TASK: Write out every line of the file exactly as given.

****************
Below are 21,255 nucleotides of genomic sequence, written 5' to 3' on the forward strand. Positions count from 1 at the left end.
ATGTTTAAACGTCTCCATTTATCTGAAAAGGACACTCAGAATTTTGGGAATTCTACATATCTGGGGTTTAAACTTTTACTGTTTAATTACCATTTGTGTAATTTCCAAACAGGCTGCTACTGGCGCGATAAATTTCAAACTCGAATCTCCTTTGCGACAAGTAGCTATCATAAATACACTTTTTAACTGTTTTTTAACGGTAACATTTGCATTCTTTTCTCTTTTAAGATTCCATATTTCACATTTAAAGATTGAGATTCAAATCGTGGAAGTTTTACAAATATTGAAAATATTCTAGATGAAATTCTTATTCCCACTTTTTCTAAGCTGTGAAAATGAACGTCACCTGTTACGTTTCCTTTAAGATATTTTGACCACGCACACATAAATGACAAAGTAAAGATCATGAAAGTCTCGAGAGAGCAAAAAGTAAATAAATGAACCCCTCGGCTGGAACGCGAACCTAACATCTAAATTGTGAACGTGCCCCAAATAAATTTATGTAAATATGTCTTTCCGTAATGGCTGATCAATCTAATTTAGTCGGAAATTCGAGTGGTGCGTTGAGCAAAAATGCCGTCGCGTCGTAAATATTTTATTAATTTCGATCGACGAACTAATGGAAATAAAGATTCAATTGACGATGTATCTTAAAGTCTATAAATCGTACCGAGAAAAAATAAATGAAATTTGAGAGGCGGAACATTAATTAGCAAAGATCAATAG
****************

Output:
Below are 21,255 nucleotides of genomic sequence, written 5' to 3' on the forward strand. Positions count from 1 at the left end.
ATGTTTAAACGTCTCCATTTATCTGAAAAGGACACTCAGAATTTTGGGAATTCTACATATCTGGGGTTTAAACTTTTACTGTTTAATTACCATTTGTGTAATTTCCAAACAGGCTGCTACTGGCGCGATAAATTTCAAACTCGAATCTCCTTTGCGACAAGTAGCTATCATAAATACACTTTTTAACTGTTTTTTAACGGTAACATTTGCATTCTTTTCTCTTTTAAGATTCCATATTTCACATTTAAAGATTGAGATTCAAATCGTGGAAGTTTTACAAATATTGAAAATATTCTAGATGAAATTCTTATTCCCACTTTTTCTAAGCTGTGAAAATGAACGTCACCTGTTACGTTTCCTTTAAGATATTTTGACCACGCACACATAAATGACAAAGTAAAGATCATGAAAGTCTCGAGAGAGCAAAAAGTAAATAAATGAACCCCTCGGCTGGAACGCGAACCTAACATCTAAATTGTGAACGTGCCCCAAATAAATTTATGTAAATATGTCTTTCCGTAATGGCTGATCAATCTAATTTAGTCGGAAATTCGAGTGGTGCGTTGAGCAAAAATGCCGTCGCGTCGTAAATATTTTATTAATTTCGATCGACGAACTAATGGAAATAAAGATTCAATTGACGATGTATCTTAAAGTCTATAAATCGTACCGAGAAAAAATAAATGAAATTTGAGAGGCGGAACATTAATTAGCAAAGATCAATAG